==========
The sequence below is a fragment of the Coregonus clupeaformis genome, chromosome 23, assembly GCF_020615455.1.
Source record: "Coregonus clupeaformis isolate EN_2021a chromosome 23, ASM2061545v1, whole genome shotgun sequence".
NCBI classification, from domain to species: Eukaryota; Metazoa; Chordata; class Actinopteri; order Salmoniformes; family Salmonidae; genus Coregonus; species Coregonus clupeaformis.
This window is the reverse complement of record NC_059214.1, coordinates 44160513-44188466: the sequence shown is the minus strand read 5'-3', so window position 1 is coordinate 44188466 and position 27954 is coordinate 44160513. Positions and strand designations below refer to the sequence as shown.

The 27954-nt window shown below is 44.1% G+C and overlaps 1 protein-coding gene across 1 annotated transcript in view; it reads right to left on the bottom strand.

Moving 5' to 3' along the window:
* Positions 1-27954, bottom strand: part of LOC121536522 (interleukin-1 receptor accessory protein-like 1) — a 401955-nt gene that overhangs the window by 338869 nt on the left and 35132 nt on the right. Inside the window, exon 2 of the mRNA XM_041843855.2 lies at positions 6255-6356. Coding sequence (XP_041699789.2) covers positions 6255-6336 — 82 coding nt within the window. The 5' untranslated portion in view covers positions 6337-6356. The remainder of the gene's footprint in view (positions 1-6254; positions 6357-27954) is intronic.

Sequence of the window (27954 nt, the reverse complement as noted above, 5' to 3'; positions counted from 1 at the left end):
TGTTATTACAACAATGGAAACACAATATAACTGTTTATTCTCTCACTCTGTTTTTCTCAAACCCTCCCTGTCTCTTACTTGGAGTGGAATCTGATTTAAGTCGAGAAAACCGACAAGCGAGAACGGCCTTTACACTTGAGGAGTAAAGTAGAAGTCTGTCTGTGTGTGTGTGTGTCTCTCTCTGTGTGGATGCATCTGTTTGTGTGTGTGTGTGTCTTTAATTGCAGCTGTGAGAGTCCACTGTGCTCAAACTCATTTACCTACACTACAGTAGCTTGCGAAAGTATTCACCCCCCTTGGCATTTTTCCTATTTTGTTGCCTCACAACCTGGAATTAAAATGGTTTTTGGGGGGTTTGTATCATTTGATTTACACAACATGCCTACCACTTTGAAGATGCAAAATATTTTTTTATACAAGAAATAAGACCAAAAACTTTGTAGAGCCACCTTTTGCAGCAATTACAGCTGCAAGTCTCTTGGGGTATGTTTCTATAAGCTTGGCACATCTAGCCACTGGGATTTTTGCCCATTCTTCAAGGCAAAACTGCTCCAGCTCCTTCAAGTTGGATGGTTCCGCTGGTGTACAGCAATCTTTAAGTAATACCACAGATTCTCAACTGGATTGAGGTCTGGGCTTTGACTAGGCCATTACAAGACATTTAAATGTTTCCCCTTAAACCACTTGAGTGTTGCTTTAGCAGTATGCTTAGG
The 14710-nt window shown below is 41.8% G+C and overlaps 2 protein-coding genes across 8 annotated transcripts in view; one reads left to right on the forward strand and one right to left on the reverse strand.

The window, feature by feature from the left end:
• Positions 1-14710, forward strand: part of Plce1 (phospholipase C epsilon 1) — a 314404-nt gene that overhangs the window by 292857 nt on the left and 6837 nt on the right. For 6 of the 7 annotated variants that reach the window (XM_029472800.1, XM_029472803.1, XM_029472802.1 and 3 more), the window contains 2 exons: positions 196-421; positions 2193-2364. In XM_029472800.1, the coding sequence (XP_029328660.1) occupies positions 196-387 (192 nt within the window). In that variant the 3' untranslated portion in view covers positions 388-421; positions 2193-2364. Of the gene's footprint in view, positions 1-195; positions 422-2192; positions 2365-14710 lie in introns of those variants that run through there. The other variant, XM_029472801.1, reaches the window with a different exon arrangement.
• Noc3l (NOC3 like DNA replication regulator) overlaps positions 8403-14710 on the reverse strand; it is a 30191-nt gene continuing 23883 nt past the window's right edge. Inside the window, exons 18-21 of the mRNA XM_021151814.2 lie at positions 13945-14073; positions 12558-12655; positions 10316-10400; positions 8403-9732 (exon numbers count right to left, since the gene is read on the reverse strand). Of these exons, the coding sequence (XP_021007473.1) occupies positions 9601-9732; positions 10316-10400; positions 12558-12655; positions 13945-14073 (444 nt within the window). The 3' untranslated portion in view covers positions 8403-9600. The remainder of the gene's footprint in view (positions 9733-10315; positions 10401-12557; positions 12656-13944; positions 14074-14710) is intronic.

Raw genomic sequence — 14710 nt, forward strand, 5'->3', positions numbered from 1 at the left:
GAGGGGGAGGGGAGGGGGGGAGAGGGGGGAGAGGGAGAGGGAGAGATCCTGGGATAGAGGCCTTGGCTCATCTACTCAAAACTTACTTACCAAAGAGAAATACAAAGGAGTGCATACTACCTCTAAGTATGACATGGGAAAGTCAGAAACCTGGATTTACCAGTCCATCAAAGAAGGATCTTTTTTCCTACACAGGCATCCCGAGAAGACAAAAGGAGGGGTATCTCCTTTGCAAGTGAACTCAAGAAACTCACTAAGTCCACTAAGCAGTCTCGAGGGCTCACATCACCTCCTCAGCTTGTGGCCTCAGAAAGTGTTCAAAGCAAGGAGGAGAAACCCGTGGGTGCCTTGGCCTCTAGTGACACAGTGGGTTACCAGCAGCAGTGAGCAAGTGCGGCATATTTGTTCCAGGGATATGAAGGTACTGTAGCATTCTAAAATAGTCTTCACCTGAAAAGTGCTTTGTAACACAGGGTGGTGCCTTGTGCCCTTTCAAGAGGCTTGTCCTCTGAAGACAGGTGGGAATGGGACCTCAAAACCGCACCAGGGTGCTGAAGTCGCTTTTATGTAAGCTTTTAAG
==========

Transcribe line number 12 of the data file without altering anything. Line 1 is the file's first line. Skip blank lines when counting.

• Positions 1-14710, forward strand: part of Plce1 (phospholipase C epsilon 1) — a 314404-nt gene that overhangs the window by 292857 nt on the left and 6837 nt on the right. For 6 of the 7 annotated variants that reach the window (XM_029472800.1, XM_029472803.1, XM_029472802.1 and 3 more), the window contains 2 exons: positions 196-421; positions 2193-2364. In XM_029472800.1, the coding sequence (XP_029328660.1) occupies positions 196-387 (192 nt within the window). In that variant the 3' untranslated portion in view covers positions 388-421; positions 2193-2364. Of the gene's footprint in view, positions 1-195; positions 422-2192; positions 2365-14710 lie in introns of those variants that run through there. The other variant, XM_029472801.1, reaches the window with a different exon arrangement.